Bikes and skates and scooters and longing for makeup
Hate boys like boys hate boys 
Dirty boys stupid boys 
Too old for play dates, too young to hang out at the mall Hanging on to older girls, sitting at their feet, worshipping and listening and learning
They don't know what
They are

Thursday, 9 June 2016


I first encountered death of a family member when I was 18. My brother Yehuda had been killed in the 1973 Yom Kippur war. After that, my parents were subsumed with grief and went AWOL as it were, mentally and physically. They went to Israel to visit Yehuda's kibbutz several times after that, and would stay away for around 6 weeks at a time. 
It was during one of these absences that I first found myself without my family over a Yom Tov. 
I was spending Yom tovim and Shabbosim in the home of Rabbi ID Groner during the times that my parents were away, so over the years I would have spent every Yom tov there. I was a part of the 'family'. And although I'm not really a shul-goer, I did go to shul, and Yeshivah was my shul. 
So came the inevitable time of Yizkor. All I knew of yizkor was the Gabai's THUMP on the Bima, and the announcement 'Kinder arroys!' And of course when I was a Kindt, untouched by bereavement, that's what I did. I went out with all the other kids. Who knew what went on in the shul for those 15 or so minutes that we kids all milled around and chit-chatted outside? Old ladies stayed in and we went out. 
But at 18 at that time in the davenning, suddenly I didn't know what to do. Do I stay? Do I go? Is it only about parents or also siblings? For whom does one 'stay in' for yizkor? Never thought about it. The Tehillas Hashem siddur says only parents. But everyone else says siblings too. What is it about, if not remembrance, obviously, and why would one not memorialize a brother? So I stayed. I didn't say anything but I stayed.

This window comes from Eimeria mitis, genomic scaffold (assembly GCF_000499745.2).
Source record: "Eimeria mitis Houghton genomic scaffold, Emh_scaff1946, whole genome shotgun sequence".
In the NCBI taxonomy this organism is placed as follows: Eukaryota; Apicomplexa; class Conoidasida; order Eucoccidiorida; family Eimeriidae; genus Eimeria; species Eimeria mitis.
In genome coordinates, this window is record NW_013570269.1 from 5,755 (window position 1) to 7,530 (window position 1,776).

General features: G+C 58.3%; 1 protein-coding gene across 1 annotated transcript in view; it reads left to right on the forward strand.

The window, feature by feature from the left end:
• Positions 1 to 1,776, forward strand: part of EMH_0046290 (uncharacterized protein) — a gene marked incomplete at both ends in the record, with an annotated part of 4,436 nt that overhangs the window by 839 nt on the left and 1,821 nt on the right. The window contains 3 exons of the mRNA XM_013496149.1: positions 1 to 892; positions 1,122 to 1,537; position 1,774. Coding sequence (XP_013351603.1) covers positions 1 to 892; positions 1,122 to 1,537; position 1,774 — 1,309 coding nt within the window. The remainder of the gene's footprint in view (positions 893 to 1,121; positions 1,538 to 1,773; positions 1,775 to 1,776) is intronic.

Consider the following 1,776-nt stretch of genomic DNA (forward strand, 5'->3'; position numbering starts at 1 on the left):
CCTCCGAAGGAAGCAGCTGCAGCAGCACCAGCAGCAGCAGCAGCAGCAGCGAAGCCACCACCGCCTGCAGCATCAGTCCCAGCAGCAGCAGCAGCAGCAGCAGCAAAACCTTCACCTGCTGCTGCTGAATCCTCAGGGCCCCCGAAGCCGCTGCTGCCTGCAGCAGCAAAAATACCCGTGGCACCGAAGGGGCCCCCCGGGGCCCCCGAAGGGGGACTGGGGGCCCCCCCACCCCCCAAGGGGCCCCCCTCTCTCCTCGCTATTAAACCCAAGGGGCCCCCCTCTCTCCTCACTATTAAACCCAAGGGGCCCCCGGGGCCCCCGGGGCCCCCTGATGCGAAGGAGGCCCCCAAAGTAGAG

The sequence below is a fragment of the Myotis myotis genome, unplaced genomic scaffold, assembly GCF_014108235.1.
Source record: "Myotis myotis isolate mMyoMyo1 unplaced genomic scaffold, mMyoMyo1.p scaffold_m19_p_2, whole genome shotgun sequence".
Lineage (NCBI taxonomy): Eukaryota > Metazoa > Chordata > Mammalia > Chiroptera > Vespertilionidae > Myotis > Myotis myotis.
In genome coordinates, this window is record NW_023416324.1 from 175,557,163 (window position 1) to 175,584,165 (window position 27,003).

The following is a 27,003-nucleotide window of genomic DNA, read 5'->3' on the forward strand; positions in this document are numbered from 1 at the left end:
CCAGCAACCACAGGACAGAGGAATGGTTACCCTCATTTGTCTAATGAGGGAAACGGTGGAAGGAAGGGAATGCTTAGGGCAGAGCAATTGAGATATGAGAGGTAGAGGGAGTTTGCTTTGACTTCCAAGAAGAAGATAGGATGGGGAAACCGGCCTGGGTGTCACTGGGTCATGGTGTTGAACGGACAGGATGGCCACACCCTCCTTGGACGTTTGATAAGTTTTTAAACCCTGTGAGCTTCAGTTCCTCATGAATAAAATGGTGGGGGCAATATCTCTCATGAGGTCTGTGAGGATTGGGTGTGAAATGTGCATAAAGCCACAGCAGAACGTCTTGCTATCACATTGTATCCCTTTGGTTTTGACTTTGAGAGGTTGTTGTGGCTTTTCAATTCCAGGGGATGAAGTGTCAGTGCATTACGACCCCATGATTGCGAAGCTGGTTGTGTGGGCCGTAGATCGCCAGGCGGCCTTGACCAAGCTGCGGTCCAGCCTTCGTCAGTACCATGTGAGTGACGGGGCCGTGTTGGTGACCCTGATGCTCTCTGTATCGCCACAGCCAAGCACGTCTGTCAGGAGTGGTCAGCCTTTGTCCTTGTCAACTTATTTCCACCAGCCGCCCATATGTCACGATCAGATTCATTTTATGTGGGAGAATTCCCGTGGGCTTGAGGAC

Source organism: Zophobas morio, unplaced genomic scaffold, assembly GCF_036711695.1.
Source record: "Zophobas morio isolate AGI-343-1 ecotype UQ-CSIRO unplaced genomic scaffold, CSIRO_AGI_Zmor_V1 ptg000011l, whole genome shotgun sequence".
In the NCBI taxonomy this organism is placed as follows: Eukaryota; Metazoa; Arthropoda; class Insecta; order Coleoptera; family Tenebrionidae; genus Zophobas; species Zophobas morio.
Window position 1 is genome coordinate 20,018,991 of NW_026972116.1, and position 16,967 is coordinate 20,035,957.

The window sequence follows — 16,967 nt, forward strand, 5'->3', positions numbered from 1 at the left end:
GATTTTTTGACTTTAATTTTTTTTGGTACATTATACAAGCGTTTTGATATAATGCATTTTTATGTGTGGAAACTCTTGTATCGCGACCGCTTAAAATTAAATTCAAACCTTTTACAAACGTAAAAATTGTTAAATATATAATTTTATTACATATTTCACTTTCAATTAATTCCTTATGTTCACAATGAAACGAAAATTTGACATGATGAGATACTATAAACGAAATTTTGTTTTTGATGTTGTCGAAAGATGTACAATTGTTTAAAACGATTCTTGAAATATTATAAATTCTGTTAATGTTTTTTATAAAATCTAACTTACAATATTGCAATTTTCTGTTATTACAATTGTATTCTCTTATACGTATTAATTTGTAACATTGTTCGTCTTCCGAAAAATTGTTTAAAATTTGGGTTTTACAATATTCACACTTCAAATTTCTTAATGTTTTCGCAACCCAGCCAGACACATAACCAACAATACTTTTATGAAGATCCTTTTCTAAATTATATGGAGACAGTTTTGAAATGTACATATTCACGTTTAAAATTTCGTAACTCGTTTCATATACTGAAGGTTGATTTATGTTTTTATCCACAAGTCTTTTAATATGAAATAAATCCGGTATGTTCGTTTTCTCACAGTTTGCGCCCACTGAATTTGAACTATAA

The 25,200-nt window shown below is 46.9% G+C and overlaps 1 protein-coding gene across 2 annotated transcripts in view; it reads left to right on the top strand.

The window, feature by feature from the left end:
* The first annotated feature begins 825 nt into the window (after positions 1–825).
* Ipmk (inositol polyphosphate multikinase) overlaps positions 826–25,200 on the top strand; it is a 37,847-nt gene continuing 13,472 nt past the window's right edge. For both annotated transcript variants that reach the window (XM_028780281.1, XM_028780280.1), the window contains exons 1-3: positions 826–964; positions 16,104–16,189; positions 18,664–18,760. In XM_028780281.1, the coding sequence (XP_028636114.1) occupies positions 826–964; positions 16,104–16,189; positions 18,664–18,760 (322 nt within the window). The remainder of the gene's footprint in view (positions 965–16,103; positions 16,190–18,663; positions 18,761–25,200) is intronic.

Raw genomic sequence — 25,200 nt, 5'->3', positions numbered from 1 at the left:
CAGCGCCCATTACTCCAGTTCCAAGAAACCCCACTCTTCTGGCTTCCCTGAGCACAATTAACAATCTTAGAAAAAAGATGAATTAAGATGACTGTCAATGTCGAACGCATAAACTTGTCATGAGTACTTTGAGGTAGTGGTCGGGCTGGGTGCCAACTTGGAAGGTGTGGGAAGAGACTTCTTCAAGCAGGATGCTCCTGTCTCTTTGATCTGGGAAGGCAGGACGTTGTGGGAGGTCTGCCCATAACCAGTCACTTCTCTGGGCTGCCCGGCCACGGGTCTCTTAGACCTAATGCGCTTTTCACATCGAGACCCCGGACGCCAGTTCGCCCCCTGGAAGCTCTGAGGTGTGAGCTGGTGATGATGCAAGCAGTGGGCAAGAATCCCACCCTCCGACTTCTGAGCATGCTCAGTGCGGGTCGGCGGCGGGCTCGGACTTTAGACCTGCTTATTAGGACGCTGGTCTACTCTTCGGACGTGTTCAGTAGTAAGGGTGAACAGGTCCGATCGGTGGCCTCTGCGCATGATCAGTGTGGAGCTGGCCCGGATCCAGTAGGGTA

I saw old ladies (of course I am now older than many of those old ladies) weeping quietly and swaying with their faces hidden in their machzors. I heard murmuring of silent prayer. I heard the Kel Melai Rachamim, maybe for the first time, and then it was over. 
Afterwards, at lunch, R Groner told me that I shouldn't stay in because my parents were alive. Oh. Whoops. But I don't remember if I gave it much thought because when you are 18, even a traumatized 18, life beckons; well, it did me anyway. 
My mother was also not a big shul-goer, and had been raised in a traditional but pretty secular family. But she always made a point of going to Yizkor (Yisskeh, my Aussie mum pronounced it, as she mispronounced so many Jewish terms - 'Mejeshem' instead of 'Im Yirtzeh Hashem', Moydi Ani, Kenorah, a sort of pastiche of Tzvosser Yiddish and Australian vowels). She had bad knees and hips and walked with a cane from her mid 50's but she would go for Yizkor come rain or shine, to Yeshivah until she could no longer make the distance, and then to Adass which was much closer to home. She had lost her parents while in her 20's. 
She passed away when I was in my 20s and her 31st yohrzeit falls on 10 Sivan. Her last Shavuos was terrible, awful, and has cast a cloud over Shavuos for me ever since (and then my other brother died 2 Sivan, so.) which I try to dispel by making a Kiddush in her name. 
And I always go to Yizkor. Rain or shine. Just as she did. 
It's not as if I don't think about my parents every day. Your loved ones are never forgotten. 
It's not as if I don't dedicate Tzedaka to their names anyway, or at least I think I would, even without the prompt that the Yizkor prayer gives me. 
Those few minutes of time with others who have lost parents- and sooner or later, in the natural order of things, that means everyone- give me a few minutes to remember and to really focus on them, and also to realize how we are all temporal and temporary beings, yet we are also part of an endless chain. 
I still don't know what to do during Yizkor. The prayer that my parents - and, less officially, my brothers- are in Gan Eden and the pledge to give Tzedoka in their names take only a few minutes. Then the Av HaRachamim and then the chazan's Kel Melei Rachamim- it all takes about 3 minutes. What am I supposed to do the rest of the time?
That's all, I guess. 
Sometimes with my face shielded by my machzor as I weep silently. Like the other old ladies.